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Prof. Joselito Guianan Chan's The Labor Code of the Philippines, Annotated Labor Standards & Social Legislation Volume I of a 3-Volume Series 2019 Edition (3rd Revised Edition)
 

 
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UNITED STATES SUPREME COURT JURISPRUDENCE
 

 
PHILIPPINE SUPREME COURT JURISPRUDENCE
 

   
April-1950 Jurisprudence                 

  • G.R. No. L-2265 April 1, 1950 - PEOPLE OF THE PHIL. v. DOMINGO RAFALLO, ET AL

    086 Phil 22

  • G.R. No. L-2618 April 1, 1950 - EL PUEBLO DE FILIPINAS vs.FLORENTINO PEREMNE

    086 Phil 31

  • G.R. No. L-3024 April 1, 1950 - PEOPLE OF THE PHIL. v. LAZARO ALBAR

    086 Phil 36

  • G.R. No. L-1698 April 8, 1950 - MARIANO GRANADOS v. CELEDONIO MONTON

    086 Phil 42

  • G.R. No. L-1867 April 8, 1950 - CARMEN DE LA PAZ VDA. DE ONGSIAKO v. TEODORICO GAMBOA,ET AL

    086 Phil 50

  • G.R. No. L-820 April 11, 1950 - PEOPLE OF THE PHIL. v. AURELIO ALVERO

    086 Phil 58

  • G.R. No. 1753 April 12, 1950 - EL PUEBLO DE FILIPINAS v. FAUSTINO A. ESTEFA

    086 Phil 104

  • G.R. No. L-2489 April 12, 1950 - PEOPLE OF THE PHIL. v. CONRADO EVANGELISTA ET AL.

    086 Phil 112

  • G.R. No. L-1717 April 17, 1950 - JUANA MANLINCON v. MAGNO DE VERA, ET AL

    086 Phil 115

  • G.R. No. L-2438 April 17, 1950 - PEOPLE OF THE PHIL. v. FAUSTO LACAYA

    086 Phil 118

  • G.R. No. L-2266 April 17, 1950 - PEOPLE OF THE PHIL. v. SALVADOR BAYTAN and JESUS BAYTAN

    086 Phil 126

  • G.R. No. L-2255 April 18, 1950 - PEOPLE OF THE PHIL. v. HIGINO SIGUE

    086 Phil 132

  • G.R. No. L-2858 April 19, 1950 - EL PUEBLO DE FILIPINAS v. FELIPE VISTA

    086 Phil 140

  • G.R. No. L-1807 April 20, 1950 - PEOPLE OF THE PHIL. v. DY TOO, ET AL

    086 Phil 146

  • G.R. No. L-2205 April 20, 1950 - PEOPLE OF THE PHIL. v. ANASTACIO REYES

    086 Phil 153

  • G.R. No. L-2433 April 20, 1950 - PEOPLE OF THE PHIL. v. GENARO GUCOR ET AL.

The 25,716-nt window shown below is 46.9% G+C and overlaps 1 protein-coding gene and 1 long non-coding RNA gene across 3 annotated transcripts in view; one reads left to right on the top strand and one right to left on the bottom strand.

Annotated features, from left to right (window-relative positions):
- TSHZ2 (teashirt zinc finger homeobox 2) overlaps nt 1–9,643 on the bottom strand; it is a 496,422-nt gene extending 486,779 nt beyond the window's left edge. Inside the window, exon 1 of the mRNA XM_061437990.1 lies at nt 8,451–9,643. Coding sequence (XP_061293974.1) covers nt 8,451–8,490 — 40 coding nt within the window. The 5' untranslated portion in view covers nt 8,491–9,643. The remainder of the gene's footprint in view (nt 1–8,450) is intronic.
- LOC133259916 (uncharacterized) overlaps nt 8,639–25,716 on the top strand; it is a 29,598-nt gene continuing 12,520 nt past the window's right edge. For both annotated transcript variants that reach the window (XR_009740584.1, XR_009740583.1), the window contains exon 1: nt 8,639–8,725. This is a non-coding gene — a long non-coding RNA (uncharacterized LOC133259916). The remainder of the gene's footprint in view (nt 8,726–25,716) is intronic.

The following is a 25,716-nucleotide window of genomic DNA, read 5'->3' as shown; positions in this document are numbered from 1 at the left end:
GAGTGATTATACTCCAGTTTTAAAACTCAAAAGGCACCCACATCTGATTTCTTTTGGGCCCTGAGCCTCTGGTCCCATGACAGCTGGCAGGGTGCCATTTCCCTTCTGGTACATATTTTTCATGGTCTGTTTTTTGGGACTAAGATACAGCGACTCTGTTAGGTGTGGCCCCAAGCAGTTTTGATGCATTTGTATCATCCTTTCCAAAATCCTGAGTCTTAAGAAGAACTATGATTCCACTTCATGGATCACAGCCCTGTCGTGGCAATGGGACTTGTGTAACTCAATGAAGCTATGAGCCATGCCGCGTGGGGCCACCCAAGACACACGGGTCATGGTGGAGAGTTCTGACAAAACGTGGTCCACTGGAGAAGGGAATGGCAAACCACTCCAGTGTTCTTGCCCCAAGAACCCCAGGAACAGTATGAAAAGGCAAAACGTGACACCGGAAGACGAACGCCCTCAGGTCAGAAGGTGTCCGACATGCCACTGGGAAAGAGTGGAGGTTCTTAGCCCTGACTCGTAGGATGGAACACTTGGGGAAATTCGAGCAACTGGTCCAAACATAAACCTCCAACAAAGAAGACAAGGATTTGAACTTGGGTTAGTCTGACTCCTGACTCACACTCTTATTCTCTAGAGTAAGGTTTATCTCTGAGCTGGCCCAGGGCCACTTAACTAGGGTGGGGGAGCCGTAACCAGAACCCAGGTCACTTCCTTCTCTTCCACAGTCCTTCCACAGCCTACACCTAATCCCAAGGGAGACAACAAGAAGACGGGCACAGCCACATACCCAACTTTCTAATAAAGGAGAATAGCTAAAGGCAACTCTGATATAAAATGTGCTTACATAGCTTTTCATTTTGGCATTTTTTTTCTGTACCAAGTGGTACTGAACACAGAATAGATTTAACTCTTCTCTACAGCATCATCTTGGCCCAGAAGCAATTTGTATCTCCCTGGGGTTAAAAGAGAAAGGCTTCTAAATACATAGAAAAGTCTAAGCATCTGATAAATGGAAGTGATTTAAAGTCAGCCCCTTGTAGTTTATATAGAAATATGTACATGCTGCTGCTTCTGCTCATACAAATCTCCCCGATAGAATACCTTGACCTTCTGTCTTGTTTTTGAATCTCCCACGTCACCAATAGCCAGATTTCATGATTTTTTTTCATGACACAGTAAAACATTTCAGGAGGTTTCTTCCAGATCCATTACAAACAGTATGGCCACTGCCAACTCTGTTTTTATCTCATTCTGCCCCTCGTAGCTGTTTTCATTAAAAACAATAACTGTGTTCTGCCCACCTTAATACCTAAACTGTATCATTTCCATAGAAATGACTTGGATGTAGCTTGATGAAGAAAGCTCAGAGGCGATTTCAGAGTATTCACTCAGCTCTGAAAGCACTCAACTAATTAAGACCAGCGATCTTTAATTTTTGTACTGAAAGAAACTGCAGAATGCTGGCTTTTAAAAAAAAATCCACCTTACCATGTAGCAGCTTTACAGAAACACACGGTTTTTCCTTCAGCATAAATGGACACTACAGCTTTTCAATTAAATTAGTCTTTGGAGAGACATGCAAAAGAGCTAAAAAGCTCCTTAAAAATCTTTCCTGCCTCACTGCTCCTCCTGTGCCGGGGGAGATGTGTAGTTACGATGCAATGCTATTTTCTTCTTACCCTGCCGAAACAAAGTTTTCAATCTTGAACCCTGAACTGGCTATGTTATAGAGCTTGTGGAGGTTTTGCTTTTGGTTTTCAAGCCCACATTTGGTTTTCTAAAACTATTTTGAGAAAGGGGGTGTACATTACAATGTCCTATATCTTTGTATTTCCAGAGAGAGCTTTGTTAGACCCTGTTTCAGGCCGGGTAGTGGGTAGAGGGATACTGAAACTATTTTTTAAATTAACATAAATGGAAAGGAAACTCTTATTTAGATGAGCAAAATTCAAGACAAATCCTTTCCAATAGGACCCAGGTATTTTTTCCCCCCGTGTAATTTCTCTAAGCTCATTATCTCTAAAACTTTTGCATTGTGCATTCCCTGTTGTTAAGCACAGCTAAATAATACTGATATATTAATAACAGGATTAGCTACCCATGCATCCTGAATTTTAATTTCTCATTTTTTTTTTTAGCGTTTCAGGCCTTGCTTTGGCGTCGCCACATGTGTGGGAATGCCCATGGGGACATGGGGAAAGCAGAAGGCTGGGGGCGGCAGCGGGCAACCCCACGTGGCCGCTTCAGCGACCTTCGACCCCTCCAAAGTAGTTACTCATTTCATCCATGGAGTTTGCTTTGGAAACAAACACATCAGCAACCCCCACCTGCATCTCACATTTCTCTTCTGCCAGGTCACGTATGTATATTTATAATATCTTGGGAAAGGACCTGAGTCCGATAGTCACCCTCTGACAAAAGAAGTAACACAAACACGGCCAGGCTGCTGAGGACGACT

086 Phil 157

  • G.R. No. L-2254 April 20, 1950 - THE PEOPLE OF THE PHILIPPINES v. VICENTE O. DEL ROSARIO and NATALIO B. BACALSO

    086 Phil 163

  • G.R. No. L-333 April 21, 1950 - JOSE G. CUAYCONG ET AL. v. RAMON S. RIUS

    086 Phil 170

  • G.R. No. L-2325 Abril, 21, 1950 - EL PUEBLO DE FILIPINAS v. MARCOS DUCO, ET AL

    086 Phil 176

  • G.R. No. L-2879 April 21, 1950 - MIGUEL SOCCO REYES v. POTENCIANO PECSON, ET AL

    086 Phil 181

  • G.R. No. L-2390 April 24, 1950 - PEOPLE OF THE PHIL. v. PEDRO BALDERA, ET AL

    086 Phil 189

  • G.R. No. L-2523 April 24, 1950 - FELIPE C. ALVIAR ET AL. v. REV. LEO A. CULLUM

    086 Phil 193

  • G.R. No. L-2833 April 24, 1950 - JUAN URIARTE Y HERMANOS v. JOSE TEODORO, ET AL

    086 Phil 196

  • G.R. No. L-2232 April 25, 1950 - PEOPLE OF THE PHIL. v. AGATON MARTIN

    086 Phil 204

  • G.R. No. L-2233 April 25, 1950 - PEOPLE OF THE PHIL. v. TIMOTEO TAMAYO

    086 Phil 209

  • G.R. No. L-222 April 26, 1950 - SALVACION F. VDA. DE EDUQUE v. JOSE M. OCAMPO

    086 Phil 216

  • G.R. No. L-2082 April 26, 1950 - PEOPLE OF THE PHIL. v. NEMESIO LLANETA, ET AL

    086 Phil 219

  • G.R. No. L-2154 April 26, 1950 - PEOPLE OF THE PHIL. v. ANTONIO OTADORA ET AL.

    086 Phil 244

  • G.R. No. L-2279 April 26, 1950 - PEOPLE OF THE PHIL. v. LEOPOLDO ZABALA, ET AL

    086 Phil 251

  • G.R. No. L-2623 April 26, 1950 - PEOPLE OF THE PHIL. v. ARSENIO BANAYAD

    086 Phil 259

  • G.R. No. L-2649, April 26, 1950 - EL PUEBLO DE FILIPINAS v. SEGUNDO O. PINEDA, ET AL

    086 Phil 266

  • G.R. No. L-2866 April 26, 1950 - EL PUEBLO DE FILIPINAS v. PEDRO O. MACASO